Women and Pesticide Management in the Philippines: An Assessment of Roles and Knowledge

Open Access
Author:
Tanzo, Irene Roxas
Graduate Program:
Rural Sociology
Degree:
Doctor of Philosophy
Document Type:
Dissertation
Date of Defense:
February 14, 2005
Committee Members:
  • Carolyn Elizabeth Sachs, Committee Chair
  • Richard E Stedman, Committee Chair
  • Fern Kaley Willits, Committee Member
  • Edwin George Rajotte, Committee Member
Keywords:
  • farm women
  • pesticide management
  • roles
  • knowledge
  • IPM
Abstract:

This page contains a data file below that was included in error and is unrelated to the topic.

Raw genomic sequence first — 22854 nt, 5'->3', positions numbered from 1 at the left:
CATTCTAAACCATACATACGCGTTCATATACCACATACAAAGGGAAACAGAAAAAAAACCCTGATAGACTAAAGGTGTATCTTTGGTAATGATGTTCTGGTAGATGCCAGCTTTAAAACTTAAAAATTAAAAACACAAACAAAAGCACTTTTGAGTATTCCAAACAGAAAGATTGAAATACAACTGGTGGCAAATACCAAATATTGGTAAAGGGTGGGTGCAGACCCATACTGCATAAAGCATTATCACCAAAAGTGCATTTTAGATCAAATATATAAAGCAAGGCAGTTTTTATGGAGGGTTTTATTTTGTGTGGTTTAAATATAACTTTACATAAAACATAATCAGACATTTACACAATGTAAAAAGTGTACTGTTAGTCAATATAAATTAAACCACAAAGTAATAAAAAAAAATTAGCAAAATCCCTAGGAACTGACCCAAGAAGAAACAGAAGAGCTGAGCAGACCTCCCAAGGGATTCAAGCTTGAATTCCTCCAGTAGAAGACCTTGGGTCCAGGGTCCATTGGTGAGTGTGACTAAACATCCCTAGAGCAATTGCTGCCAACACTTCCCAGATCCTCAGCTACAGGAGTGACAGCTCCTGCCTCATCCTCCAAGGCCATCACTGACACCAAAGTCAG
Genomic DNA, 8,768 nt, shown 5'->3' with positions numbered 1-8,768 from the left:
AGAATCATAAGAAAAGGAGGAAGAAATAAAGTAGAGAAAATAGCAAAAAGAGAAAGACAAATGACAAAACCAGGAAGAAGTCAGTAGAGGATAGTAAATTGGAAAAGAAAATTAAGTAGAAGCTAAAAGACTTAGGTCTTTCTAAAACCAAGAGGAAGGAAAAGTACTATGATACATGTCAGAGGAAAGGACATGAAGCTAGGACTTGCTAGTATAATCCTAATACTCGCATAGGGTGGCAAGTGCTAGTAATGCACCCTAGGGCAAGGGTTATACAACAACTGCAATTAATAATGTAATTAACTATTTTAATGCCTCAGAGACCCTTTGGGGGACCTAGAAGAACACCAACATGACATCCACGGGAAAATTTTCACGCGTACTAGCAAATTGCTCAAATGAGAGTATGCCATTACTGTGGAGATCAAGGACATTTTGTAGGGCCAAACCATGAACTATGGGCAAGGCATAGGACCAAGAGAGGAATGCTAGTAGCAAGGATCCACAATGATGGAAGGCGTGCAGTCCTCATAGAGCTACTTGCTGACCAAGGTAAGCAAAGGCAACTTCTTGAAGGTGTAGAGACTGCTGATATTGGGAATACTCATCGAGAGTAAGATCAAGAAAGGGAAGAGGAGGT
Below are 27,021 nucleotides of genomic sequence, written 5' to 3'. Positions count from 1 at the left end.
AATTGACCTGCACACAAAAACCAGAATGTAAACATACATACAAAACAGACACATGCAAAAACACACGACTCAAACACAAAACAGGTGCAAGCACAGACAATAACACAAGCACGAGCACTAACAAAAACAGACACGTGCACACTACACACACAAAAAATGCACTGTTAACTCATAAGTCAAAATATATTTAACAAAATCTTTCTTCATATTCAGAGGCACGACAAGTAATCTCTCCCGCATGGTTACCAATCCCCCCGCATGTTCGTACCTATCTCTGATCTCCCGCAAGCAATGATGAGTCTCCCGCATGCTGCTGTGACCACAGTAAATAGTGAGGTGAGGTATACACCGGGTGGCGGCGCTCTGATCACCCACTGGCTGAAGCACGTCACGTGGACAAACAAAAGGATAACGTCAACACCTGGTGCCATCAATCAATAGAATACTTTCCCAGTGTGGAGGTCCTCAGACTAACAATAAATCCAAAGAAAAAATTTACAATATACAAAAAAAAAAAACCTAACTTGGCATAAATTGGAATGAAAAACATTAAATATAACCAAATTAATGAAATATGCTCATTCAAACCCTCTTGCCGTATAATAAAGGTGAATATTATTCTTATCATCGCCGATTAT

This research studied the roles and knowledge level of women in pesticide management for rice and vegetables. This research emphasizes the contributions and needs of women in pesticide management and explains why women are invisible in pesticide management. Data for this research were collected in 2004 from three municipalities in Nueva Ecija, Philippines. Primary data were collected from 240 farm women using an interview schedule. Focus group discussions with farm women leaders were also conducted to improve the questionnaire and provide qualitative data. Frequency distributions, means, reliability analyses, correlation analyses, and multivariate analyses were used for data analysis. The results of the study show that farm women were performing fourteen pesticide management activities in rice and vegetable production. Women are performing field and non-field roles on rice and vegetable pesticide management. This demonstrates the many ways in which women are exposed to pesticides. Women’s higher level of activity in non-field roles reveals that they usually perform productive and reproductive roles simultaneously which effectively hides their involvement on pesticide management. Factors that influence farm women’s participation in field roles in rice pesticide management were marital status, having a male household member, and perceived level of control over pesticide usage. Factors that influence women’s participation in non-field roles in rice pesticide management were educational attainment, farm size and perceived level of control over pesticide usage. For field roles in vegetable pesticide management, having children, having a male household member, and perceived level of control over pesticide usage were influential factors affecting the extent of their involvement. For non-field roles in vegetable pesticide management, perceived level of control was the only influential factor affecting their involvement. Results also showed that farm women have a high level of knowledge of pesticide health impacts. This may be due to their role as health caretakers of the household and the presence of the IPM CRSP in the research areas. Multivariate analysis revealed that presence of a male household member and village characteristics impact women’s knowledge level of pesticide health impacts. The results of the study underscore the need for pesticide management extension services for farmwomen that address gender dimensions. It also emphasizes the need for pest control alternatives such as IPM.